Women take on the Torah
A women's commentary on the sacred text, 13 years in development, could become a model for future works.
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"Moses speaks to God and God responds that these five daughters speak rightly," Eskenazi says. "This is an extraordinary moment. It is the only time in the Pentateuch that a law is initiated by people, rather than God, and it becomes a 'law from Sinai,' binding for all future generations."Skip to next paragraph
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For the women of Reform Judaism, this is just what they have done – insist on their share – not of land, but in inheriting the Torah and participating in the ongoing Jewish conversation.
While the WRJ carried out the fundraising for the project, scholars from the other Jewish denominations also joined in the work, most of them senior scholars in their fields.
Together they created a new model for a commentary that involves five distinct approaches to each section of the Bible.
The first contains the Hebrew and English texts and line-by-line exegesis, with an introduction providing an overview and the cultural context. Then a short essay provides a different perspective, sometimes challenging the first.
"It's a Jewish practice to always look at the text through more than one lens," Eskenazi explains.
The third approach looks at how rabbinic scholars over the millenniums have addressed issues in the text. Fourth, there is a "contemporary reflection" on its meaning for today. Finally, creative responses to the text are showcased, from Jewish poets of the past and present. Throughout, the commentary pays attention to the spirituality of people's lives, Eskenazi adds.
For Mr. Hirschfield, who is an Orthodox rabbi, "This is a new and essential addition to a 4,000-year-old bookshelf."
Jewish denominations have differing theologies, and the commentary leans more to non-Orthodox versions of the faith. Hirschfield supports cross-fertilization in both directions.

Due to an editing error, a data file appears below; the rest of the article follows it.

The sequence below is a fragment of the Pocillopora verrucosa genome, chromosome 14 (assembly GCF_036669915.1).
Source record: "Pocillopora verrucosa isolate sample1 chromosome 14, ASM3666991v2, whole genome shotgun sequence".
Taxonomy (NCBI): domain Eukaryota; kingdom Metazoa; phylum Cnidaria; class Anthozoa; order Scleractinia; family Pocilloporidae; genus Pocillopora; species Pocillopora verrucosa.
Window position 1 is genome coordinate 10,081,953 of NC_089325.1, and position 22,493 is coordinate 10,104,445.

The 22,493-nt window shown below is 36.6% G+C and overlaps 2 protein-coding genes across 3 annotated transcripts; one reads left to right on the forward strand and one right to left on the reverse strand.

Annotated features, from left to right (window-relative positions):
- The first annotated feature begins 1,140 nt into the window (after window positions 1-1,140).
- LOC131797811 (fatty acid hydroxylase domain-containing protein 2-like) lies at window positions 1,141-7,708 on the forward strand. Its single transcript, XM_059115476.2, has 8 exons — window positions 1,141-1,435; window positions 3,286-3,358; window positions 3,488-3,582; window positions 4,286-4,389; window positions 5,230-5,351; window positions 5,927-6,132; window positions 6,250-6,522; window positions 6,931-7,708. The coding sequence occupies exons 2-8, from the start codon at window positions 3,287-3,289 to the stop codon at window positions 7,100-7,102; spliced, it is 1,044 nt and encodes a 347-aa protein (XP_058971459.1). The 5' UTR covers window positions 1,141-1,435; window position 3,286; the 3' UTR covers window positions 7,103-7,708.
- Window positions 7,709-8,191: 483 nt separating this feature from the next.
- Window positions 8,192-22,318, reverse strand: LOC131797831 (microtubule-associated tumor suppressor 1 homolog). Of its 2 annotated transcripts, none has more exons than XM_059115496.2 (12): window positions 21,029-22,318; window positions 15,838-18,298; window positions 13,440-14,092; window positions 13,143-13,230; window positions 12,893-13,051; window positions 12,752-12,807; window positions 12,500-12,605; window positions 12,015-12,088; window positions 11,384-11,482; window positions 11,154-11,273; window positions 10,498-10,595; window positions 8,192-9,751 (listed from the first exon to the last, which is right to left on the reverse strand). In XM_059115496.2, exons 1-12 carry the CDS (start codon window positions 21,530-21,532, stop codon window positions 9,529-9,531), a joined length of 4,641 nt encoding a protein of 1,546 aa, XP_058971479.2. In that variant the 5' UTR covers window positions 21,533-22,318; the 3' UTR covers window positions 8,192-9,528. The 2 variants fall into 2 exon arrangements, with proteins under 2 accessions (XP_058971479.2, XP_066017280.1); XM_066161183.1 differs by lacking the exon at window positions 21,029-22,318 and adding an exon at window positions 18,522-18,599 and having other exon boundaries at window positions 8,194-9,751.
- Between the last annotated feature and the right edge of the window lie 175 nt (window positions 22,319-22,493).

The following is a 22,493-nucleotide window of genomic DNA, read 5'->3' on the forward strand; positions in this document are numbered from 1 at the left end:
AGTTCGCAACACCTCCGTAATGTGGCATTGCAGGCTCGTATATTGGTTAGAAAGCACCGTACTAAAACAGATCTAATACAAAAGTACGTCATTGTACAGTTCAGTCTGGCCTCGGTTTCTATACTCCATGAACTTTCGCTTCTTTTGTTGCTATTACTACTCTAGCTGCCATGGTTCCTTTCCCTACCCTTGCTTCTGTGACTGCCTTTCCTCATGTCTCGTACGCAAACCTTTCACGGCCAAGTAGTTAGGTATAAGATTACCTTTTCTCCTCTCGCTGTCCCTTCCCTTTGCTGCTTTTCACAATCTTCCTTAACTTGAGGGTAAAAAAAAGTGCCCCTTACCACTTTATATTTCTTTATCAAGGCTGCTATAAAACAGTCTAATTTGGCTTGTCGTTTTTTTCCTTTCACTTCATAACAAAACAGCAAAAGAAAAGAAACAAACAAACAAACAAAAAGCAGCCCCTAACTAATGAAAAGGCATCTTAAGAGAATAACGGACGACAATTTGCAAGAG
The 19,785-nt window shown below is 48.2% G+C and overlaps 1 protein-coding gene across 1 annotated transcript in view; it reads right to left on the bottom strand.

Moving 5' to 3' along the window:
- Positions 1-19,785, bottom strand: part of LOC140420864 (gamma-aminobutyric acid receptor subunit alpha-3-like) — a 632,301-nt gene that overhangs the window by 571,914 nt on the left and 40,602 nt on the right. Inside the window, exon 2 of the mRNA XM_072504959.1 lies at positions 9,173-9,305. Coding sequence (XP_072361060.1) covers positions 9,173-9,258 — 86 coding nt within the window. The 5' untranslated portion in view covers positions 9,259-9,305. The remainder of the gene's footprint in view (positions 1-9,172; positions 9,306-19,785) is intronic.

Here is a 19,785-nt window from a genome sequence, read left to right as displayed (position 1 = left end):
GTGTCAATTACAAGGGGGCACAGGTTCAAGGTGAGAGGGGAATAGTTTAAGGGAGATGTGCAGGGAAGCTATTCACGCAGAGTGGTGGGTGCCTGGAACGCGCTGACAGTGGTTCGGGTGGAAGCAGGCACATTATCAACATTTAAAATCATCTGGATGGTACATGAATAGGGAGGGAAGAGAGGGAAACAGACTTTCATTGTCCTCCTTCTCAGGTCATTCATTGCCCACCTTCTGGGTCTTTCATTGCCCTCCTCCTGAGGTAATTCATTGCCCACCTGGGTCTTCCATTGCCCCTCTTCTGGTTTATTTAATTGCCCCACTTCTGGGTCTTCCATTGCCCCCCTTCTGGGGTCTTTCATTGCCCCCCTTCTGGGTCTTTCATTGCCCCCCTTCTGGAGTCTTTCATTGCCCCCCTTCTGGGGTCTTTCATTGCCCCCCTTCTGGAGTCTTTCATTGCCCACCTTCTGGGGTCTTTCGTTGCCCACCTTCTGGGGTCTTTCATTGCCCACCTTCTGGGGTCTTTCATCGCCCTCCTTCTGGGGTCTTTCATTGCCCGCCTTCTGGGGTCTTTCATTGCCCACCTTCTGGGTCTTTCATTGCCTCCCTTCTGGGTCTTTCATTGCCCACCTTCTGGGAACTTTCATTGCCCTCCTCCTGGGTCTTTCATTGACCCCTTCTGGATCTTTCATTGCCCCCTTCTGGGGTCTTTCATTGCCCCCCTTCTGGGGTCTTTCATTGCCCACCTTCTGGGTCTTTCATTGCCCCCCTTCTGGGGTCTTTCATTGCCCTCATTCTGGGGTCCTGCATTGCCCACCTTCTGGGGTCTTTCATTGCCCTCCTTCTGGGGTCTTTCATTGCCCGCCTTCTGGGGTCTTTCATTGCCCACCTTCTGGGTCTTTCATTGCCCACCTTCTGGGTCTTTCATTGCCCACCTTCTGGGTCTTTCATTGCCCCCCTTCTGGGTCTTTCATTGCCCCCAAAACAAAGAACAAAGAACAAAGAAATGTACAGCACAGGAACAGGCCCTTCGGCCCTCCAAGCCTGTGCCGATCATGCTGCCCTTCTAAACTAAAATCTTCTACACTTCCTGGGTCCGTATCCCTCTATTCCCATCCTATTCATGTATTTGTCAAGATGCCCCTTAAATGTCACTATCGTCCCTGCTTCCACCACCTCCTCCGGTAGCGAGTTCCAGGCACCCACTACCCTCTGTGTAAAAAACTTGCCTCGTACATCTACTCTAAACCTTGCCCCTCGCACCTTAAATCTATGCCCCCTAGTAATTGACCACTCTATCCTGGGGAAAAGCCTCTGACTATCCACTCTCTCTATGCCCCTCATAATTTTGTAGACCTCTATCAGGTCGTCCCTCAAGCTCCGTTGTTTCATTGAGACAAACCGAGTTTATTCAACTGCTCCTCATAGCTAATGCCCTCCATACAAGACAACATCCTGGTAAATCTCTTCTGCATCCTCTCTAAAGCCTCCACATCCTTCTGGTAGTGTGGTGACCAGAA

"I'd love to see more Orthodox people say, 'No, we don't share their theology, but boy, they've helped us to appreciate the text we both love better.' "
The Jewish Theological Seminary of New York, a Conservative seminary, will soon hold a program on the work. And it has sparked interest in some Roman Catholic and Protestant seminaries and universities.
Phyllis Trible, an internationally renowned biblical scholar who teaches at Wake Forest Divinity School, calls the commentary "first rate." An interfaith group of Muslim, Jewish, and Christian women she's associated with plans to use it as a basis for long-term study.
For the women directly involved, the lengthy project is a fulfillment. "In the book of Proverbs, King Solomon urges the reader to hear the discipline of the father and not forget the teaching (torah) of the mother," Eskenazi says. "At last we have the teachings of mothers, sisters, daughters." "The Torah: A Women's Commentary" highlights the historical role of women, bringing fresh insights to traditional texts.
For instance, the commentary places greater emphasis on the first chapter of Genesis, in which God created male and female simultaneously.
In regard to Genesis 2, "layers of misconception have accrued" from some previous translations, says Bible scholar Tamara Cohn Eskenazi. "Most English translations render the same word differently when it applies to the woman and to the man.... They have God speak to the woman about pain in childbirth, which is not what the Hebrew says, but render the word as 'toil' when referring to the man, making the women's punishment more severe."
God holds the couple equally responsible, she adds, and when the story is set in its context, "it aims to account for the specific conditions of an ancient society, not prescribe a perpetual destiny."